ModernityBlog

“Nearly all men can stand adversity, but if you want to test a man’s character, give him power.” Abraham Lincoln

Posts Tagged ‘Gaddafi

Ship Sinks, Why No News?

leave a comment »

At the moment, events in Libya are followed with great scrutiny, yet scraps of information are coming in to suggest that a boat carrying 600 people may have sunk on Friday

Perplexingly, it is not too clear if that is the case. The ship left port on Friday and witnesses in another ship say they saw debris etc:

“A boat carrying more than 600 migrants capsized off the coast of Libya Friday and many of the passengers are believed to have drowned, the United Nations said Monday, marking what may be the deadliest chapter yet in an escalating immigration crisis unleashed by the conflict in the North African country.

Migrants arriving in Lampedusa over the weekend told staff of the United Nations’ refugee agency that they witnessed a boat brimming with hundreds of migrants—who were predominantly Congolese, Eritrean, Nigerian, Ivory Coast and Somali nationals—sink near the port of Tripoli, said Laura Boldrini, spokeswoman for the United Nations High Commissioner for Refugees. A spokesman for the Libyan government in Tripoli declined to comment on the matter.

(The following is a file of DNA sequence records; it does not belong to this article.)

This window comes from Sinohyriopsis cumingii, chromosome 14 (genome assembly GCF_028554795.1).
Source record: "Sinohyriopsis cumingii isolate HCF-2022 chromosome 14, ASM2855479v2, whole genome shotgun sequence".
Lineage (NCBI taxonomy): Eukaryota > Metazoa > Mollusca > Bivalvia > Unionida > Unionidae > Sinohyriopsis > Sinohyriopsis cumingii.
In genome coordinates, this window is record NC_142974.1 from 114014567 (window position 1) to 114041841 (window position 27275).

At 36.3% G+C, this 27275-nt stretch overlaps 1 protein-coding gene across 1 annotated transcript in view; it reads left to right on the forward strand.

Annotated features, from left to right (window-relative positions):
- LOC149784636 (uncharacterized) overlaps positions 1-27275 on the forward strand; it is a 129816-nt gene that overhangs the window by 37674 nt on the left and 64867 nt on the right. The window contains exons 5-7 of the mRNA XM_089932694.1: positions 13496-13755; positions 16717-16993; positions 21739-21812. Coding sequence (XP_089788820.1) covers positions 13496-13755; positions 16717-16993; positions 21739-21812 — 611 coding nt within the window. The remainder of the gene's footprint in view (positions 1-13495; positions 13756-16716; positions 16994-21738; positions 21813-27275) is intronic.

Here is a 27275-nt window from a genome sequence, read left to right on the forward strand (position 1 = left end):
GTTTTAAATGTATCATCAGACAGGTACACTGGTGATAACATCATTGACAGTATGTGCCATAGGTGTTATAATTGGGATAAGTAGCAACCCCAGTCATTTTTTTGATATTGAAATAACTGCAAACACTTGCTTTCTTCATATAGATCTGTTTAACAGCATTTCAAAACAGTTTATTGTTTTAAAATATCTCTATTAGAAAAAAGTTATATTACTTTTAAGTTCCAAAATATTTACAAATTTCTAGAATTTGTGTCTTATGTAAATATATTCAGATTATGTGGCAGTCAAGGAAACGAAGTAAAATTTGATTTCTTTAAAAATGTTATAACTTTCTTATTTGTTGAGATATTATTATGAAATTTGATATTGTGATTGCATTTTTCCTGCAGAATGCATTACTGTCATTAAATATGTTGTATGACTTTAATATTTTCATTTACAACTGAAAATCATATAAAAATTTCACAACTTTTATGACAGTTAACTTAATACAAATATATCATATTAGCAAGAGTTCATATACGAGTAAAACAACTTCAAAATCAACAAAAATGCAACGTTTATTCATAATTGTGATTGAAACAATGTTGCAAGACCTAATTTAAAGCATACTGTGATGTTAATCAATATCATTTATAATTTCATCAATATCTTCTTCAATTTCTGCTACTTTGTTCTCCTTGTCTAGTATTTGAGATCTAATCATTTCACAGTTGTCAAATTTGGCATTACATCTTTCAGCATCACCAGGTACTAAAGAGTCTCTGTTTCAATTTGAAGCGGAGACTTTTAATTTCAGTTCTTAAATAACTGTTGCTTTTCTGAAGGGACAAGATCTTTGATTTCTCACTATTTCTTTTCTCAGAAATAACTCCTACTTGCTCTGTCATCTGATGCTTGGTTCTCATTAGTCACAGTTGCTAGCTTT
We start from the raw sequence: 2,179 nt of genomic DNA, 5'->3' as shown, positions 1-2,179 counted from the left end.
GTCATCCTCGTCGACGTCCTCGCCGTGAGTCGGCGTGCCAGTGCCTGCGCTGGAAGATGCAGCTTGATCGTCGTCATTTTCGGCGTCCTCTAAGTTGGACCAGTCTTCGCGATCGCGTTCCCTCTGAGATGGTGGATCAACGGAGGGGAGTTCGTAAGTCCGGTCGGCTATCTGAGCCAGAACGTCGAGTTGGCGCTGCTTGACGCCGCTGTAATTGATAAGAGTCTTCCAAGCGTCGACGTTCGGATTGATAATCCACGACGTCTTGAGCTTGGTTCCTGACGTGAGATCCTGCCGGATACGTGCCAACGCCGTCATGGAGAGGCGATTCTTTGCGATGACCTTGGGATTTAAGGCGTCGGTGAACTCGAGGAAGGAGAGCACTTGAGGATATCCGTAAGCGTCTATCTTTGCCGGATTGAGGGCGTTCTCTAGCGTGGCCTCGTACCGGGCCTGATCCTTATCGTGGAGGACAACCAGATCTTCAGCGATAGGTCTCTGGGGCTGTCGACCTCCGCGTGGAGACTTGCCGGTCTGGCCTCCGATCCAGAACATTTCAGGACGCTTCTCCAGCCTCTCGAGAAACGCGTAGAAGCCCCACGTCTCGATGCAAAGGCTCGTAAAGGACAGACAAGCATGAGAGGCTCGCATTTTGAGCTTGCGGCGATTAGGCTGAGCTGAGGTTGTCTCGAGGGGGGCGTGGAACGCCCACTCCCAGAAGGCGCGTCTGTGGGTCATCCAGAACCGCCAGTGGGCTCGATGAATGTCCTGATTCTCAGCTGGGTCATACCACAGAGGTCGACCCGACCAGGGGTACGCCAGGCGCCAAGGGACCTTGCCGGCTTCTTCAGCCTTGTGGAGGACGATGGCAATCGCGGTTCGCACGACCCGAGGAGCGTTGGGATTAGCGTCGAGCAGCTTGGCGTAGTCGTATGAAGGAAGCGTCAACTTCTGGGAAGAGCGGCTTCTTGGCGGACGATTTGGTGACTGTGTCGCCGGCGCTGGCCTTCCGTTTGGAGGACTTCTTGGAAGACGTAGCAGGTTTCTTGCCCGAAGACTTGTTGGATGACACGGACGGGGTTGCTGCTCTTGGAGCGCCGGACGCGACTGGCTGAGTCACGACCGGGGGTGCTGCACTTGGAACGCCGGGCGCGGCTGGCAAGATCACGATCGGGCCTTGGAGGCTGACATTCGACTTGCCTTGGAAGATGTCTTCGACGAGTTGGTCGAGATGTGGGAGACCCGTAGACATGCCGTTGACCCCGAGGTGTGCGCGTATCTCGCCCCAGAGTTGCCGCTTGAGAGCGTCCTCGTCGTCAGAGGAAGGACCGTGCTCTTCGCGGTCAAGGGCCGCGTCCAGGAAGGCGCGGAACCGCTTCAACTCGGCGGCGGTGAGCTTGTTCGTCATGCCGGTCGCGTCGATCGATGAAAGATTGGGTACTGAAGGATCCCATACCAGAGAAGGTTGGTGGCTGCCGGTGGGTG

Jean-Philippe Chauzy, a spokesman for the International Organization for Migration, said it was unclear how many people survived the shipwreck, but that some of the people aboard the capsized boat managed to swim ashore. He added that migrants have often drowned in similar incidents, because they don’t know how to swim. One woman who swam ashore told IOM staff that her baby drowned in the shipwreck. Mr. Chauzy said that once ashore, she and other migrants were “herded” by armed men onto another boat that eventually reached the tiny island of Lampedusa. “

It is bewildering. How could you lose a ship full of 600 people between the Libyan coast and Italy, and not know?

How can 600 people be thrown in the sea and it doesn’t get reported (or hardly) in the Western media?

Or is it simply a case of “No WASPs, Europeans or Westerners involved, move along, no story”.

Surely, a record of the ship leaving must have been kept, its Captain, its destination and when it didn’t arrive, why weren’t questions asked promptly?

Update 1: There are a few stories coming out, now, on Twitter, 3 days later:

My Fox Houston has a piece.

NPR too, but overall too little and far too late.

Gaddafi’s Crimes Against Humanity.

with one comment

Reuters on Gaddafi and the ICC:

“(Reuters) – International Criminal Court investigators have proof that Libyan leader Muammar Gaddafi’s forces committed crimes against humanity, and the court’s chief prosecutor, Luis Moreno-Ocampo, said on Monday he would soon ask for up to five arrest warrants
.